In KL, our café underwent the same phases. It was difficult to start, very difficult to build up the customer base. Part of the reason is because here, you don't really have a walk-in crowd. So it really depends on word of mouth. And with so many choices in KL, what makes you stand out from the rest? How do you get people to relay the message, to talk about The Prep Room?


Zaki, your artwork is all over The Prep Room - on the entrance, the walls, even the ceiling and the menu. Talk about that.

Zaki: I've been drawing since I was a kid. I still have the comic books that I drew when I was 12 years old. Sometimes I read back and think, “Really? I drew this?� But it's part of my childhood memory. You can see a lot of Gila-Gila moments.

Kuan Ling: Zaki expresses himself through drawing. Sometimes when you're home after a long day at the cafe, you're too tired to even tell your spouse what you've gone through. So there are times when I actually find out how he feels through #ceritasetiaphari.



As an artist, who are you influenced by?

Z: Calvin and Hobbes.

Really? The humour is very different.
Zaki: It's different because Calvin and Hobbes' English is so powerful! I don't have that sort of English, man. *laughs*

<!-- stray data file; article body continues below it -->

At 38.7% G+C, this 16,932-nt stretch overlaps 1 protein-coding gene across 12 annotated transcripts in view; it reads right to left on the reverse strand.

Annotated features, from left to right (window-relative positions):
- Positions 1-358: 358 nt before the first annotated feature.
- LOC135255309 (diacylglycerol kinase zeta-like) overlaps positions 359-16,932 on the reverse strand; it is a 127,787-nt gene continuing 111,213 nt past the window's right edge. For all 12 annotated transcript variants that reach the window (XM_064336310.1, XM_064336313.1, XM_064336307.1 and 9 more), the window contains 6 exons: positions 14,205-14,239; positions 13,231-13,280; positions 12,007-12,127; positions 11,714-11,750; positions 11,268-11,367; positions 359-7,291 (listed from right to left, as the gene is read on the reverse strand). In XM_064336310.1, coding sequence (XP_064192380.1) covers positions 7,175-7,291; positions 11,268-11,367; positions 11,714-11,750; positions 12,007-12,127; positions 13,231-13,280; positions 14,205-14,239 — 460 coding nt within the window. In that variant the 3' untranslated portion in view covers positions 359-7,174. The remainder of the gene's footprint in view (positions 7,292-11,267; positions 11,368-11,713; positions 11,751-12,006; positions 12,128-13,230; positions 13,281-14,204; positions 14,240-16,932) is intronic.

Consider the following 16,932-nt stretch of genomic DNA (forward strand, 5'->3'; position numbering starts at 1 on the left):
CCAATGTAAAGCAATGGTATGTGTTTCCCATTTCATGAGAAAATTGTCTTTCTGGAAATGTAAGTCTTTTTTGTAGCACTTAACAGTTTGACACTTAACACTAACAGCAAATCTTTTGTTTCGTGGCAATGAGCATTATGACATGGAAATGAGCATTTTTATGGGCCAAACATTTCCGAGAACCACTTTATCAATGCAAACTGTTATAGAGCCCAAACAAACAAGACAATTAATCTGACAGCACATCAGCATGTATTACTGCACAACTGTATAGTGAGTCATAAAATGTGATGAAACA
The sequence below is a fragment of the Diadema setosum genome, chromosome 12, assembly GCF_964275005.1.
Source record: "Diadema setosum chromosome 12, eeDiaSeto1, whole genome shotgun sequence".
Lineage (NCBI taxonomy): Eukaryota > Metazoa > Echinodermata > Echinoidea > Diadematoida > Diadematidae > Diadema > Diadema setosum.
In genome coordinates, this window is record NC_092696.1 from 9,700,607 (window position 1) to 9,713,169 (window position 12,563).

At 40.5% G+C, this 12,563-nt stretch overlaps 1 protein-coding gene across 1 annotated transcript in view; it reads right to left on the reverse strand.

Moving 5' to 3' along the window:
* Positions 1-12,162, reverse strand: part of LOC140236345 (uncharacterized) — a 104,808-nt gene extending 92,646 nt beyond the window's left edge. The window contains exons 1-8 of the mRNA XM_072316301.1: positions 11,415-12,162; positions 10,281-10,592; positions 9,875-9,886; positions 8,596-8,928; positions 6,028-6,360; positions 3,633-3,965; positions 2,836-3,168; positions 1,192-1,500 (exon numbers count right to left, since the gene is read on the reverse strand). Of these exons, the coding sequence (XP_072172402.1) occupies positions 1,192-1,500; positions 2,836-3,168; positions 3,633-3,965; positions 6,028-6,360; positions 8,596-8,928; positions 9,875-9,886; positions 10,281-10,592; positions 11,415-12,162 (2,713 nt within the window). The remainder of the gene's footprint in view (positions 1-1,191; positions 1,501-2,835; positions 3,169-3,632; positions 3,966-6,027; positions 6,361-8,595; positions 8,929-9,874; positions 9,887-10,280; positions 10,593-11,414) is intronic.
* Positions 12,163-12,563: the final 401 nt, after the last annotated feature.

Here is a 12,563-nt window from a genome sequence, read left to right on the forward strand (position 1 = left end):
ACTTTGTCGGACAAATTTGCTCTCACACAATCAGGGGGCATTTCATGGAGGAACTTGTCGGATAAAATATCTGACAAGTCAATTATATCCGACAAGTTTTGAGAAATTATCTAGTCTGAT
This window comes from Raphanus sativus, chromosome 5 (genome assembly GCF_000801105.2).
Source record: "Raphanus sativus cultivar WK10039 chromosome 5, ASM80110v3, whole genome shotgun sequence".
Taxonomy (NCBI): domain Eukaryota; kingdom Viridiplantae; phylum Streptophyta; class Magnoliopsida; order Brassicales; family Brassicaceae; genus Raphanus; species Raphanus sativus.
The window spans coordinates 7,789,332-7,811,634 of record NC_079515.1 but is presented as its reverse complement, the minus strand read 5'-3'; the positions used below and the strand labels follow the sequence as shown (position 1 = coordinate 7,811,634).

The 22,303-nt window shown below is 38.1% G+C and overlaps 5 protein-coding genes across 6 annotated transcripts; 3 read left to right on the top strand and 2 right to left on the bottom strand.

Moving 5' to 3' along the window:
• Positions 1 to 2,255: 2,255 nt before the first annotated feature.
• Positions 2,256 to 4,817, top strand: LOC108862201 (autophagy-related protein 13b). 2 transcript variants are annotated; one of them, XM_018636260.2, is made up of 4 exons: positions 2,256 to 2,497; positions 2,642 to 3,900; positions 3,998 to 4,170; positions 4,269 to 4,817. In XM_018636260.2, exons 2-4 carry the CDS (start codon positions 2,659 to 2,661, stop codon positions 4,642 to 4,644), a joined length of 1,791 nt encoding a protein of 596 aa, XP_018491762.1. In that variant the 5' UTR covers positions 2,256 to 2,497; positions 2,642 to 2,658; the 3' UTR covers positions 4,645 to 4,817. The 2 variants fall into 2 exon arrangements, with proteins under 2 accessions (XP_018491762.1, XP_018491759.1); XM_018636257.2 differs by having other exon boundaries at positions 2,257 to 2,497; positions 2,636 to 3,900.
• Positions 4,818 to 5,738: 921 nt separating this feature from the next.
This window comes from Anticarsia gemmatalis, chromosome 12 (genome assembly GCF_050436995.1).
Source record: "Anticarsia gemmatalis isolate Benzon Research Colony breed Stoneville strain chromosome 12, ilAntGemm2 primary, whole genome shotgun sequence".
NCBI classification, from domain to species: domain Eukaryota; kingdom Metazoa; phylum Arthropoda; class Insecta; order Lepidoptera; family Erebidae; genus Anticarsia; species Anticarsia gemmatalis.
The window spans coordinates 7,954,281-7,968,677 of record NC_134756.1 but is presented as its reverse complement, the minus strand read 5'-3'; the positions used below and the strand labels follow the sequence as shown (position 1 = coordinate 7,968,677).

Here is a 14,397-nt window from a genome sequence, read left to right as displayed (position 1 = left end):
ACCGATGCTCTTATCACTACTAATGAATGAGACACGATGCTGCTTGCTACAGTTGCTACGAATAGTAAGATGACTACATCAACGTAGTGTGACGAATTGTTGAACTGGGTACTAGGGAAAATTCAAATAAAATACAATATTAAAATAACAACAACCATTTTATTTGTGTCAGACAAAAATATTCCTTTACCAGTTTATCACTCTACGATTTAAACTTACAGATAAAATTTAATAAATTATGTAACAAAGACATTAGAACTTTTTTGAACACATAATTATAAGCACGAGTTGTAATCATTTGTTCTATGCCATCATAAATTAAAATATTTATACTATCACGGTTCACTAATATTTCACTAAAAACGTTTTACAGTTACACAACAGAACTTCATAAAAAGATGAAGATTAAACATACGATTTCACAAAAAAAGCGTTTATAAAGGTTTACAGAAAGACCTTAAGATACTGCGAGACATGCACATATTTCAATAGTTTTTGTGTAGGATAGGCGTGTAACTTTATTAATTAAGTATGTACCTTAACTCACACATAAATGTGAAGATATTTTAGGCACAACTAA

It's more about the tone. You seem more inclined toward a darker tone.
Zaki: But I love Calvin and Hobbes, I love Doraemon, Slam Dunk. For the dark tone, I blame movies. For example, Memento, or The Three Colours trilogy.

Zaki: My wife will keep reminding me, “Eh, make sure you post something cheerful, not too much gloom and doom.� So I suppose you can see a bit of balance on our Instagram account.

Kuan Ling: I don't think he listen to me that much. *laughs*



What feedback have you received about the cartoons on your cafe's Instagram page?

Zaki: I don't really ask. But some people voluntarily tell me. They might say the strip where my baby fell was funny.

Frankly, the cartoons are more for myself. Food photos would probably be more beneficial to the café, because people prefer to look at food. So that's why there's a bit of compromise in the account; there's some food photos as well.